This scenario is one of many involving ensembles of standalone medical devices in which each acts as a stand-alone device, with its only sources of information coming from the operator and sensors. If the X-ray machine and ventilator were context-aware and able to communicate with one another, synchronization of the X-ray exposure to the phase of ventilation could minimize the need to turn off the ventilator, substantially reducing the potential for the disaster described above. The same approach could improve image quality and decrease wasted images and unnecessary X-ray exposure when X-rays are taken in the intensive care unit.
But the state of the art with respect to medical device interoperability is reflected in a small number of proprietary products that provide some capabilities geared primarily at populating patient record systems and single-vendor "integrated" networked systems. Despite almost 20 years of attempting to define standards that enable medical device interoperability, little real progress has been made in terms of delivering solutions to the market, particularly for problems involving emergent, real-time patient care.
The absence of market-ready interoperability solutions has stalled the development of fully integrated electronic health records, smart alarms, real-time clinical decision support systems, and automated safety systems (with medical device interlocks). As a result, clinicians cannot easily use technology to enhance situational awareness or control devices in the clinical environment, and they must continue to rely instead on teamwork and a patchwork of systems to mitigate clinical hazards.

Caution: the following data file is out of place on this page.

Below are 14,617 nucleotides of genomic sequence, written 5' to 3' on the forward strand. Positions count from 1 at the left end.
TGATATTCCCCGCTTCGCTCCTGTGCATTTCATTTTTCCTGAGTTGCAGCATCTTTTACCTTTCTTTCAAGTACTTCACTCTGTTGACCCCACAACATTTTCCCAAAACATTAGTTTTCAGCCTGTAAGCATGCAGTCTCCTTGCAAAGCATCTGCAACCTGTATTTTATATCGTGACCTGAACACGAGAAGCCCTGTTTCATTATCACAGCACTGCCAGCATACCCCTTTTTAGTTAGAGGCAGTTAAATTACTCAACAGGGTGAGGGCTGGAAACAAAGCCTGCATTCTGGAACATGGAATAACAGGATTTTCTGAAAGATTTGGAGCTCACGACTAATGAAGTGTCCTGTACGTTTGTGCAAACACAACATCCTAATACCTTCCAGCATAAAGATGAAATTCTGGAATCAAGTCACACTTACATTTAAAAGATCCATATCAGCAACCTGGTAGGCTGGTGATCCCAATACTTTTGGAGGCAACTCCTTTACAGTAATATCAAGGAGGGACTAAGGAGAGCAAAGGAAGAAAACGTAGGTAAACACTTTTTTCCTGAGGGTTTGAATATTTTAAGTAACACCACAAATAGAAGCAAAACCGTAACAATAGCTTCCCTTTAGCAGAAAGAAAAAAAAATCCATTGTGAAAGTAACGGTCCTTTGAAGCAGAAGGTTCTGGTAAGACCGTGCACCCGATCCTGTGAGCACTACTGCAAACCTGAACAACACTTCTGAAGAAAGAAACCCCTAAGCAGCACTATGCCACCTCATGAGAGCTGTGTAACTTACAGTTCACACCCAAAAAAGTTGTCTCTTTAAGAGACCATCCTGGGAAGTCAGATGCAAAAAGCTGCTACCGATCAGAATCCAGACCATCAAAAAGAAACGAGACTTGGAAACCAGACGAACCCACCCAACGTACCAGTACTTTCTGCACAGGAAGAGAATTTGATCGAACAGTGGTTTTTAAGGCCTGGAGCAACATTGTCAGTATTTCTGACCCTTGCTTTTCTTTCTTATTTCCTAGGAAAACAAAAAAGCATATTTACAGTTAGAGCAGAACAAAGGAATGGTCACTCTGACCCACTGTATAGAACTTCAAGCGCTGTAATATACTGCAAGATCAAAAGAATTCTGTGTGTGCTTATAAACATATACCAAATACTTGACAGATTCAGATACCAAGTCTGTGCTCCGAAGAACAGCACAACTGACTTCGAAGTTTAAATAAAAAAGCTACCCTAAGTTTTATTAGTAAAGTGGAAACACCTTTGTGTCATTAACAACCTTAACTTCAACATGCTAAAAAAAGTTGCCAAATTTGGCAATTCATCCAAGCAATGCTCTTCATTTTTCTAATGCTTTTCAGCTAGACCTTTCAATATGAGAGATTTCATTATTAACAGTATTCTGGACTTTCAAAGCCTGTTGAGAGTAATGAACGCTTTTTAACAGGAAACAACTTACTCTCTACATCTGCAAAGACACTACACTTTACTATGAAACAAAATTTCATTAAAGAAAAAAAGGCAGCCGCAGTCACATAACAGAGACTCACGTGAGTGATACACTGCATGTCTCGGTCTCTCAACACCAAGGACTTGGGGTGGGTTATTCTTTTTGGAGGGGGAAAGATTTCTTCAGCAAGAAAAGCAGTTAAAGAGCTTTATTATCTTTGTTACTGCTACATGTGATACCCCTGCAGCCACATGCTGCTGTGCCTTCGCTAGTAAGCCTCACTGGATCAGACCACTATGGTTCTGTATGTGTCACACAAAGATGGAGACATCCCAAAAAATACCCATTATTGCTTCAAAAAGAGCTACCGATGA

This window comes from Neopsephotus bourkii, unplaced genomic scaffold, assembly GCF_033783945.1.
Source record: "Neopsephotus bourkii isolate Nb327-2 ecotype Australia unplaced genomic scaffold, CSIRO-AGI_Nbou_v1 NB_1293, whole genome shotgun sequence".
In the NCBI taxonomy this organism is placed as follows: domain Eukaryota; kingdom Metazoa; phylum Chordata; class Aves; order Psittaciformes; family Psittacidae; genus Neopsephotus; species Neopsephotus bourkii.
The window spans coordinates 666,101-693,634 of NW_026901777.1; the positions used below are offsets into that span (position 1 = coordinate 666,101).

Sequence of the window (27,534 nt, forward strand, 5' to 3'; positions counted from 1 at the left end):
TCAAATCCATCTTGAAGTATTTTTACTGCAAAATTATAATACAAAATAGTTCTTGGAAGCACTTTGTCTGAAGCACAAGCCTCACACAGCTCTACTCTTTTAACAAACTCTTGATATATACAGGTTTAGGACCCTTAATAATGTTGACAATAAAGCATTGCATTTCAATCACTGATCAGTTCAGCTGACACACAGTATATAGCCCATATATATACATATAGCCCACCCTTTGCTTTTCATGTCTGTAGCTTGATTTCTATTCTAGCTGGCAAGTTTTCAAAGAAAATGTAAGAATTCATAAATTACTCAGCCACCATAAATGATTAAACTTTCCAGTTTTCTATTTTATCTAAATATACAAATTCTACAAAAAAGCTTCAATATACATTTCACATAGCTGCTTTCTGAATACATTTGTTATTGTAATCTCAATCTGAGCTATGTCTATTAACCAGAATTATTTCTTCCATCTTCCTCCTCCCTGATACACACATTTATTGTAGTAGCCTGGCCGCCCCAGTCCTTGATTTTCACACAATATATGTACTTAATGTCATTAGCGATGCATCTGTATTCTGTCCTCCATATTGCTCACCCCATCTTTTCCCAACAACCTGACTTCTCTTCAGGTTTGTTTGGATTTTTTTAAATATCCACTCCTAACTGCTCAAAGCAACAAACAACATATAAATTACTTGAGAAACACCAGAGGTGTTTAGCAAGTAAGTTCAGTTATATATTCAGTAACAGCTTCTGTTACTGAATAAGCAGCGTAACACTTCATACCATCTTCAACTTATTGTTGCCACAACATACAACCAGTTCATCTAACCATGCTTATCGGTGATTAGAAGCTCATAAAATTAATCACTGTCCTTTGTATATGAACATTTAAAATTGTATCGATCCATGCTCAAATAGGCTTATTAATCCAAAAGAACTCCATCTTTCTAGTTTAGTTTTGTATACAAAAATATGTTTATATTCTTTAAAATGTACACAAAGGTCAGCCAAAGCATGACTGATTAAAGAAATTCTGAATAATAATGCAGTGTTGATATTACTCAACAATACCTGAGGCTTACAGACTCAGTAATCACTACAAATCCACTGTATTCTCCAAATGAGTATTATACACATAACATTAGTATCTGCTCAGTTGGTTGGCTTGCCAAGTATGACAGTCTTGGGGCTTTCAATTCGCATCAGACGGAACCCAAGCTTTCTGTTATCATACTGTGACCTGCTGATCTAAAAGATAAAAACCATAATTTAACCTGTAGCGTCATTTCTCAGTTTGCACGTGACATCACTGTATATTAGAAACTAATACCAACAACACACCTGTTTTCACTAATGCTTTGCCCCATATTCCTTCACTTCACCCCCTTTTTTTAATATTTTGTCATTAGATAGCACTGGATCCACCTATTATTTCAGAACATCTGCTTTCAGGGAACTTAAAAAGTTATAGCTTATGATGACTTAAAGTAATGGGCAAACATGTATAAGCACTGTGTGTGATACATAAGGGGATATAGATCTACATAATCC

Inspired by successes such as the Operating Room of the Future (ORF) program at Massachusetts General Hospital (MGH) and driven as much by frustration at not being able to provide the "latent opportunities" of innovation in clinical care that we know modern technology could support, as well as by the rapidly changing economics and dynamics of the patient care environment, we in the user community are beginning to respond.
In our case, we have established a program to fully address medical device interoperability to support the development of connected, error-resistant medical device systems throughout the continuum of healthcare. Over the past two years, the Medical Device Plug-and-Play Interoperability Program (MD PnP; www.mdpnp.org), founded by the Center for the Integration of Medicine and Innovative Technology (CIMIT; www.cimit.org/orfuture.html) and MGH, has surveyed clinical groups representing leading surgeons, anesthesiologists, nurses, and clinical engineers to acquire the information needed to derive use cases and drive requirements definitions. We are converting selected clinical use cases into prototype models to be implemented in our MD PnP Lab with commercially available medical devices.
The MD PnP Lab is implementing the gallbladder imaging scenario as the first clinical use case around which to begin to define, select, or develop the processes, tools, framework, and components with which to construct the needed system. Throughout the MD PnP program, it is our intent to reuse and leverage existing work wherever possible, and we will support the use of currently existing consensus standards if they can contribute to the implementation of these clinical use cases. We are also acutely aware that other significant challenges, such as data security, liability and regulatory issues, network performance monitoring, and interoperability with the broader healthcare enterprise must also be addressed.